The mixture and churn that made New Orleans attractive while so many other cities went sclerotic, stiffened by zoning, suburbia, Puritanism and evangelical Protestantism, is making itself increasingly illegal.

The planning tries hard to look slick, whizzy and modern, but I suggest they are way behind, stuck in an 80s-90s paradigm, apparently oblivious to townscape ideas movement, and to Shared Space.

The hope for New Orleans: its lively, enlivening, celebratory anarchy, if enough of it is left to fight bad ideas and survive the mayor’s new safety patrol. It has been partly tamed and put under supervision – Mardi Gras, Southern Decadence, T&C. Get your permit, get your security, all that. But is there still enough raw anarchy to wear down the laws against art, creativity, innovation and neighborhoods worth walking around?

Well, if our leading public intellectuals and sky pilot fantasists agree that our world is ending, maybe best not to worry about it too much. Eat, drink and be merry. Let the directors of the city base their goals for New Orleans and you on the protection of residential property value over . . . what was that about Life, Liberty and all that traditional Enlightenment stuff?

I guess we’ll see.


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Brylski and the Upstarts

Talk about your historic gems – these tidbits come to us from Cheron Brylski’s Krewe of Truth email circle. I am absolutely in awe. She tries to be funny in one part! And almost makes it. A bit heavy-handed and then apologizes and explains, probably feeling quite giddy at the unfamiliar feeling. She wants to watch out for a nose bleed! The Krewe for the Kleweless is usually so clunky and boring, you worry for them. Does their blood go round fast enough to sustain the brain cells?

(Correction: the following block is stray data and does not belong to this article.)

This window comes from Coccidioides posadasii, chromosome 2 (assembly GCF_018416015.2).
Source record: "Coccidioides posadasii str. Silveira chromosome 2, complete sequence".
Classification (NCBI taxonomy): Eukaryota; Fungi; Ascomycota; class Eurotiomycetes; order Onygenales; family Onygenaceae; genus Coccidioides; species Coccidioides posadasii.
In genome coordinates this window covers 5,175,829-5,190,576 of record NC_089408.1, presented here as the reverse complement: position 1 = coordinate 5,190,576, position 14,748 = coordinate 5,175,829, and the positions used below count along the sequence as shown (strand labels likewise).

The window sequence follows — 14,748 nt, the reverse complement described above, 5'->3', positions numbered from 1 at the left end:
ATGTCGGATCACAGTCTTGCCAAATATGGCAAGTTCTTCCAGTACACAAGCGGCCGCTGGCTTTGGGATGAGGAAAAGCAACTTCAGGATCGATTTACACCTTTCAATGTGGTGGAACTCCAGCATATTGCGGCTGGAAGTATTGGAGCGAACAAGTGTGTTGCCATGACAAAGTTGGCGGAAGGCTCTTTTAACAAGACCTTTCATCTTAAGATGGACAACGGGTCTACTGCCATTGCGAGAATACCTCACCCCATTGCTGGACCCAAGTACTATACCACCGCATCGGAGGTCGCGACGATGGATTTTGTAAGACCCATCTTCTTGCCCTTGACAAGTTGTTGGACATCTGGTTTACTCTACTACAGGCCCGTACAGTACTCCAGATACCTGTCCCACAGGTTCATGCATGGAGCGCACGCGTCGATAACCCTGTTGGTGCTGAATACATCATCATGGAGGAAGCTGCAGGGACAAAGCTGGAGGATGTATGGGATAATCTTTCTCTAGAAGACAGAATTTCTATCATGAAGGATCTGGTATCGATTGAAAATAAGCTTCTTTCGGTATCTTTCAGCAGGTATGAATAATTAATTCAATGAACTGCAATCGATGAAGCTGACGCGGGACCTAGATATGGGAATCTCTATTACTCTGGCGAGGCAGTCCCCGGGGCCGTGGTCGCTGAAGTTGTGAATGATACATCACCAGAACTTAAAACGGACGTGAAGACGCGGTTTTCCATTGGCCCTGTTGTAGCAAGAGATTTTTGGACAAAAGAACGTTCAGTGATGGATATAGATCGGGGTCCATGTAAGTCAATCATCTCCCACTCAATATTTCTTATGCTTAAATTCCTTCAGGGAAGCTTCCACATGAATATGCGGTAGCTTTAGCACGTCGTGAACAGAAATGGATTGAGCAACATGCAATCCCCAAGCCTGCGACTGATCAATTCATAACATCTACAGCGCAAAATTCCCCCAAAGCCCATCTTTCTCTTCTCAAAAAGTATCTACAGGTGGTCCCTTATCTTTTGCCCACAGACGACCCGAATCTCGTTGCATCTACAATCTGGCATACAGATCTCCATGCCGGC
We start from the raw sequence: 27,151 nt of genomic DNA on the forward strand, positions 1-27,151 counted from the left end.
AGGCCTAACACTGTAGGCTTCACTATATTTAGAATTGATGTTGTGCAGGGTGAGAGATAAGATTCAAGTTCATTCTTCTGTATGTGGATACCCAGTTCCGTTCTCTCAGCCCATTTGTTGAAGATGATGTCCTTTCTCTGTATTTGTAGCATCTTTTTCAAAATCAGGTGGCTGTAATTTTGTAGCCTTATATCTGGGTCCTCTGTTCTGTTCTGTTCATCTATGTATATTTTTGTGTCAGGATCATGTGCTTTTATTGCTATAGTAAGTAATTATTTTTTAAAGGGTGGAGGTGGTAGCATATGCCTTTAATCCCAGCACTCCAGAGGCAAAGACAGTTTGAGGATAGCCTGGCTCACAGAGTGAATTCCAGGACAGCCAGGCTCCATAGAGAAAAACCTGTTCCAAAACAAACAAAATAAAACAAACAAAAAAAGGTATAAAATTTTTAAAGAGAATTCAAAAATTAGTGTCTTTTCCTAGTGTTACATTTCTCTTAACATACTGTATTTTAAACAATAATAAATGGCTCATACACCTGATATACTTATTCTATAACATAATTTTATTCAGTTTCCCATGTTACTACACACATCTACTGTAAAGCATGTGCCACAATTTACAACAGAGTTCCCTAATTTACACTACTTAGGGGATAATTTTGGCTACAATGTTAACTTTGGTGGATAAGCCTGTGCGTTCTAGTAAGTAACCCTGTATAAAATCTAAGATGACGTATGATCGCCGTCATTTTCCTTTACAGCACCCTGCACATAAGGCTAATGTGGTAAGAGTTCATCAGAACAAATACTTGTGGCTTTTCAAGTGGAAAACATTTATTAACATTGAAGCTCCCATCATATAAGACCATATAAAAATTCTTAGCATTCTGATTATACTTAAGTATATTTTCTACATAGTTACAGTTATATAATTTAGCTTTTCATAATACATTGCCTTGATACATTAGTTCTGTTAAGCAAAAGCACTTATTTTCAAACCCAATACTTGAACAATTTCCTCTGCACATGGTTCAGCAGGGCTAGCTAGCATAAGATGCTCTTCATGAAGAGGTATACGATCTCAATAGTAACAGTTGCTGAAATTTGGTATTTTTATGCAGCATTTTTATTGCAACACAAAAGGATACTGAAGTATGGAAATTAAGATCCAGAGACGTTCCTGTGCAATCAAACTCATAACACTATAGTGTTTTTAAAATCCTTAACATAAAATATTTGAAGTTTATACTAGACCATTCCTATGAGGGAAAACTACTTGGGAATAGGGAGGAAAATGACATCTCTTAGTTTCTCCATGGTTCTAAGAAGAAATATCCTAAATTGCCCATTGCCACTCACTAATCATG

But here it is. The sign of life. The stuff of legend.

What do you think about Brylski and the Upstarts? Sounds like a band, right? I am going to propose them to play the next French Quarter Advocates event.
Subject: FW: French Quarter Advocates Poll – Habana Outpost

Check  out the forwarded email below, which was sent out by the president of FQAdovates.

If you put in the password – jackson – you can access their fictitious “poll” and other info. Take a look at the results of their “survey”, & you can see it appears they are “stacking the box”.

In case you didn’t already know, French Quarter Advocates is an upstart organization that was founded by a former president of another French Quarter organization who left office under a cloud. It is also avidly supported by a certain real estate mogul who owned (or co-owned) the corner gas station for about 10 years and allowed the property to fall into its current despicable condition. Eventually, that owner sold it in 2012 to Mr. Meenan for a profit of approx. $360,000. (These figures/facts are according to Orleans Parish Assessor’s website).
Miz Brylski, seems to be trying on a new persona. Maybe she had an exciting Labor Day weekend.

You may be searching for the word facetious, Ms B., not fictitious. French Quarter Advocates (try to ignore the inventive spelling) put up a poll you could take about Habana Outpost. It was real, all right, but had a bit of a game atmosphere, not easy for the zombie tendency to understand. But we are going to help them. Because they need it. For all their experience  of influence and arm-twisting, they are just not very good at being people.

Let’s us have some fun, too. Let’s dig the NOLAscape rusty scalpel into that paragraph, “In case you didn’t already know . . . .” Trying on innuendo for size, she calls FQA an “upstart organization.”

What does that mean, do you think?